Original Date: 02/28/2000
Revision Date: 01/18/2007
Best Practice : Explosive Pumps for Autoclaves
Previously, molten explosive extracted from the Autoclave Bomb Meltout System was manually carried to the cooling tables to await cycling through the flaking machine, causing hazardous vapors and the possibility of severe burns to employees. Crane Army Ammunition Activity resolved these problems by designing and creating the Pneumatic Chamber Pump Explosive Transfer System.
Previously, molten explosive extracted from the Autoclave Bomb Meltout System (autoclave) had to be manually carried to the cooling tables to await cycling through the flaking machine. Explosive residue was always present under the autoclave during operation, and vapors were dispersed directly into the facility violating hazard regulations. Since it was a manual operation, the employees were also exposed to the possibility of severe burns from the 220× F sediment while transporting it to the cooling tables.
Crane Army Ammunition Activity (CAAA) resolved the problem by designing and creating the Pneumatic Chamber Pump Explosive Transfer System. The molten explosive flows down from the autoclave, as before, into a continuous pneumatic pressurized collection system where it is siphoned through the exit port to the cooling table (Figure 2-3). The pump is equipped with duel exit ports should one become blocked, and the inlet port is equipped with a butterfly valve to prevent any feedback of molten explosive. The entire operation is now solidly piped to capture any vapor, which is evacuated from the facility.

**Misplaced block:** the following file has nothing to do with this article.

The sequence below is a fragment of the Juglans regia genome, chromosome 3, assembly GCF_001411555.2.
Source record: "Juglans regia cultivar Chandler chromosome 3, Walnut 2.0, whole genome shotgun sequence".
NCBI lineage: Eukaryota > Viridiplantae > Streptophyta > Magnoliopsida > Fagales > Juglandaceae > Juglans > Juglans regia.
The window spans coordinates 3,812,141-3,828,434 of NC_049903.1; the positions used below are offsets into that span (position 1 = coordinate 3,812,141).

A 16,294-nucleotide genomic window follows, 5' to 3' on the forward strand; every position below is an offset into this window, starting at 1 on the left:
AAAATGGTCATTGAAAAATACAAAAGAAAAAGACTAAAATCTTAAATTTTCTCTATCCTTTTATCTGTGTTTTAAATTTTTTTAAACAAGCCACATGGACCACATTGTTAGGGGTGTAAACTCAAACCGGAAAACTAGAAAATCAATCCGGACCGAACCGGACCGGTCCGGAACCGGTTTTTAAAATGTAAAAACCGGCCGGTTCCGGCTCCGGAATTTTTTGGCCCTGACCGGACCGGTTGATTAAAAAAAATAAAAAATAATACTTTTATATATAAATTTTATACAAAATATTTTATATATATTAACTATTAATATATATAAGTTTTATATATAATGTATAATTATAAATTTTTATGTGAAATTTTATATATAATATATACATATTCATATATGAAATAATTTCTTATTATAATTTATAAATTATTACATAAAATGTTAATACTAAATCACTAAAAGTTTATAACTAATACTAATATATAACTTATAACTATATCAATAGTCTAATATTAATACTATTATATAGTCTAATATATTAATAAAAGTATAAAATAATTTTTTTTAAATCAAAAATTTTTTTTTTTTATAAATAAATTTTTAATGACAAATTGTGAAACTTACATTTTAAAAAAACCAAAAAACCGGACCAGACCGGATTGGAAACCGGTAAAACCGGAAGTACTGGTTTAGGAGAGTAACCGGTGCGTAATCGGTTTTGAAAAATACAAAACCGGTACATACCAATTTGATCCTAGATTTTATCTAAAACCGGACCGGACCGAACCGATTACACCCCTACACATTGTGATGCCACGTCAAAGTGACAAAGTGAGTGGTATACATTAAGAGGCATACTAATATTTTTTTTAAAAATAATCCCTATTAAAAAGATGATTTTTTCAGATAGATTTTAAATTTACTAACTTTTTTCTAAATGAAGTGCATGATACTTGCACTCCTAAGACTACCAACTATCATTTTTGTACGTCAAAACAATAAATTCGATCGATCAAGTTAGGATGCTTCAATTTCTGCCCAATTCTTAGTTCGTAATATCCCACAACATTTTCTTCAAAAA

This design required modification to the facility since the original molten explosive exit ports were intentionally only 10 inches from the floor to decrease the amount of splatter caused by the manual method. The other option would have been to raise the autoclave and the ceiling of the facility at a cost of $1.5 million versus the $32,000 cost of the design/development of the pneumatic pump. The installation of the pneumatic pumps saved money on the costs of renovating the facility, corrected hazardous deficiencies, and reduced the number of employees required to perform this task from four to one.
Figure 2-3. Explosive Pump for Autoclaves
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